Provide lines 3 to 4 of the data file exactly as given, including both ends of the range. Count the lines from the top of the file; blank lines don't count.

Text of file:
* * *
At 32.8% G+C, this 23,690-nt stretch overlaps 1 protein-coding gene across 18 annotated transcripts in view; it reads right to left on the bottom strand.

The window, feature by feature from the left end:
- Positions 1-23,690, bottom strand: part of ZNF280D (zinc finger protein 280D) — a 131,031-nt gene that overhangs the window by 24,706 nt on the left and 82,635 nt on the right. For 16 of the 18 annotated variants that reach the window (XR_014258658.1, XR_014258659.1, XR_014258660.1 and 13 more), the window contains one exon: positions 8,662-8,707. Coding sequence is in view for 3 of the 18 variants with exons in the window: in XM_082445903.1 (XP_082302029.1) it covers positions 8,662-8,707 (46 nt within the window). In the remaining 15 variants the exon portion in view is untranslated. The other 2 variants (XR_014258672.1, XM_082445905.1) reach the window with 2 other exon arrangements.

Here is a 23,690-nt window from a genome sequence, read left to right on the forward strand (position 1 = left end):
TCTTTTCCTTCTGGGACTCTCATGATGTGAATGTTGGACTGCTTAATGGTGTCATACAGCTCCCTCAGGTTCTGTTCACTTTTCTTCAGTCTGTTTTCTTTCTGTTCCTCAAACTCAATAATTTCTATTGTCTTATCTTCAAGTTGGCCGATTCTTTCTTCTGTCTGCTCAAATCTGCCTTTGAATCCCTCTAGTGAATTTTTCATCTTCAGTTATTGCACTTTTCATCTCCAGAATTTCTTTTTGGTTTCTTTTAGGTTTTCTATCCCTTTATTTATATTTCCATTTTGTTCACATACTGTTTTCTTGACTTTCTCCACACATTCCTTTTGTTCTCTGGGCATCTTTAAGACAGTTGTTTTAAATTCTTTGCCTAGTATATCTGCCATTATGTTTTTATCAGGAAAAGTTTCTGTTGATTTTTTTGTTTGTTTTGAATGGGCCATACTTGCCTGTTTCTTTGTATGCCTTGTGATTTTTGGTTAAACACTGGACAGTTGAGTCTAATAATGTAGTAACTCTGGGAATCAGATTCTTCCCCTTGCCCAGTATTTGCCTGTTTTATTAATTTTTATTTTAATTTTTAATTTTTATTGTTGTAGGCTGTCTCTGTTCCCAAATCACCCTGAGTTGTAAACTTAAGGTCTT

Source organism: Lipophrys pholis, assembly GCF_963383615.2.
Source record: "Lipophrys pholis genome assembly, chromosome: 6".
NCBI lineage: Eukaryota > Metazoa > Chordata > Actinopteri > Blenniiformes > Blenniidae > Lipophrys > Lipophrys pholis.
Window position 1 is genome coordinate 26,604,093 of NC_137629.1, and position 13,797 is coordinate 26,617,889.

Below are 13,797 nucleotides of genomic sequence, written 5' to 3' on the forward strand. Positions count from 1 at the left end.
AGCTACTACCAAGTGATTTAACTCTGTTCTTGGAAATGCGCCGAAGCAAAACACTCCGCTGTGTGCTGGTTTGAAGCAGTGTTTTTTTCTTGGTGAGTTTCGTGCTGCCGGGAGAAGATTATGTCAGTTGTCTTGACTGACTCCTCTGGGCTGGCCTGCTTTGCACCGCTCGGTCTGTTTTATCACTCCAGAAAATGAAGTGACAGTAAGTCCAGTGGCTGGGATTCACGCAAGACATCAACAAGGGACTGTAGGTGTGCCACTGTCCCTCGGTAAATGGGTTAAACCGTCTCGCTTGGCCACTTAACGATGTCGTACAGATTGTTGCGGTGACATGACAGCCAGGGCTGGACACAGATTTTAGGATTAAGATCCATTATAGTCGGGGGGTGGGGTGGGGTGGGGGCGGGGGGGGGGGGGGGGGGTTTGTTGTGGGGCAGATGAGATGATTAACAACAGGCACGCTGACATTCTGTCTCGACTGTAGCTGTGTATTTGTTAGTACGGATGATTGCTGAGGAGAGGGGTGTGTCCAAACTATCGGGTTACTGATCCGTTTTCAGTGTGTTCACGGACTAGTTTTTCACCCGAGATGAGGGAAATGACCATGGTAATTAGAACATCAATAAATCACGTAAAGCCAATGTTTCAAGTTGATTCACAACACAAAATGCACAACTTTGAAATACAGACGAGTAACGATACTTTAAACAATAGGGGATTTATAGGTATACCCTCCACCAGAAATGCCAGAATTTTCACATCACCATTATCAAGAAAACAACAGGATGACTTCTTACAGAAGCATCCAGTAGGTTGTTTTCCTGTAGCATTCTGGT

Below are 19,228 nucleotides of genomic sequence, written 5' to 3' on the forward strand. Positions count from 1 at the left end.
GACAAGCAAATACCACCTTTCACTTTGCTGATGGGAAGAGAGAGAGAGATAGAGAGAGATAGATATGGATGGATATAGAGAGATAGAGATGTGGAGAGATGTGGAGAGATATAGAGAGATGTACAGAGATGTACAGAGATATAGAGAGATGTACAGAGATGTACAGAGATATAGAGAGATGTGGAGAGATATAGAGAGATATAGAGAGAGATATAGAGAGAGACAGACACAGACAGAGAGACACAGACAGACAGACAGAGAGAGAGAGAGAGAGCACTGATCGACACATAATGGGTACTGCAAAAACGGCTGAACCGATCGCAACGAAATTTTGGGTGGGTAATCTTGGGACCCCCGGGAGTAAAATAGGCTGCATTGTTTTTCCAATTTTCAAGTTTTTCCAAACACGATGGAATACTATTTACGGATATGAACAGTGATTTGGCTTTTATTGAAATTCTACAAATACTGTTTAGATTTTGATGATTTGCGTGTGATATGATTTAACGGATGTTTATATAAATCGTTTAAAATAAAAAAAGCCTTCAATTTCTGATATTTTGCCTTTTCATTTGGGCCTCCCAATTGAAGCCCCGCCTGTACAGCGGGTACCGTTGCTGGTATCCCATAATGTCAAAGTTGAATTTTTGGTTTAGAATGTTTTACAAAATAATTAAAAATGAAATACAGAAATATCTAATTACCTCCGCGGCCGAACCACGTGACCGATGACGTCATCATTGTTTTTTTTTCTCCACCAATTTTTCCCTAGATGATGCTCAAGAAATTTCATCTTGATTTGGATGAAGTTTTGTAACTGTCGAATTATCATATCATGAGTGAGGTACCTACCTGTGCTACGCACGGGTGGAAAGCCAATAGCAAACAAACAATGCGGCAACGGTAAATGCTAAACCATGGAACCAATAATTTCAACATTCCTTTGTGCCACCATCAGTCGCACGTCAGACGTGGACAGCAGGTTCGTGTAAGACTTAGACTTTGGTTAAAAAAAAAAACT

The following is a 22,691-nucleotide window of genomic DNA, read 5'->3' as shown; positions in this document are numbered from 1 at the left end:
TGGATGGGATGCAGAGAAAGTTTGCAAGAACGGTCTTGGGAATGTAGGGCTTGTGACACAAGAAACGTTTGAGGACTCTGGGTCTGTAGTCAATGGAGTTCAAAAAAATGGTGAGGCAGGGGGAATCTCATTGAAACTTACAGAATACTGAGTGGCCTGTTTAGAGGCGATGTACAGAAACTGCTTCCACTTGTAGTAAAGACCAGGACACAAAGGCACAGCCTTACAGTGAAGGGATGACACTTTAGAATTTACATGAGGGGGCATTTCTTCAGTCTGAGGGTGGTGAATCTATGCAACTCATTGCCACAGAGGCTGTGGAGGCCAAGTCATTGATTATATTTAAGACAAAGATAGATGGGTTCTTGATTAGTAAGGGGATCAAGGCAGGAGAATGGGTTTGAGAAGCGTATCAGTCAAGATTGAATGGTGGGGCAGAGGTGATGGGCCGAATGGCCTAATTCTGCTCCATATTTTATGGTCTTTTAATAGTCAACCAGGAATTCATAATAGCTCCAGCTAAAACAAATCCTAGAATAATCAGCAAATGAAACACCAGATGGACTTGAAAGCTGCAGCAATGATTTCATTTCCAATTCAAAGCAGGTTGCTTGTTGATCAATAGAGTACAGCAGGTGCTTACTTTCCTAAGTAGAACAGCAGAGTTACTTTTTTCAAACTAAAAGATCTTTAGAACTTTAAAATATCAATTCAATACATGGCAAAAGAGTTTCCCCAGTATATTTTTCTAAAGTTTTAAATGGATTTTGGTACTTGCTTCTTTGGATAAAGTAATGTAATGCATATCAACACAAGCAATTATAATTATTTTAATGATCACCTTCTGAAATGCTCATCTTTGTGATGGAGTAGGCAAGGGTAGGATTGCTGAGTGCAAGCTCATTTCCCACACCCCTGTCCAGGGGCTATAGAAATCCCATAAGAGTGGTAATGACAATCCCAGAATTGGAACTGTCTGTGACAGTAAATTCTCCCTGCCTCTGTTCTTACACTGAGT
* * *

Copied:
- Positions 1-23,690, bottom strand: part of ZNF280D (zinc finger protein 280D) — a 131,031-nt gene that overhangs the window by 24,706 nt on the left and 82,635 nt on the right. For 16 of the 18 annotated variants that reach the window (XR_014258658.1, XR_014258659.1, XR_014258660.1 and 13 more), the window contains one exon: positions 8,662-8,707. Coding sequence is in view for 3 of the 18 variants with exons in the window: in XM_082445903.1 (XP_082302029.1) it covers positions 8,662-8,707 (46 nt within the window). In the remaining 15 variants the exon portion in view is untranslated. The other 2 variants (XR_014258672.1, XM_082445905.1) reach the window with 2 other exon arrangements.

Here is a 23,690-nt window from a genome sequence, read left to right on the forward strand (position 1 = left end):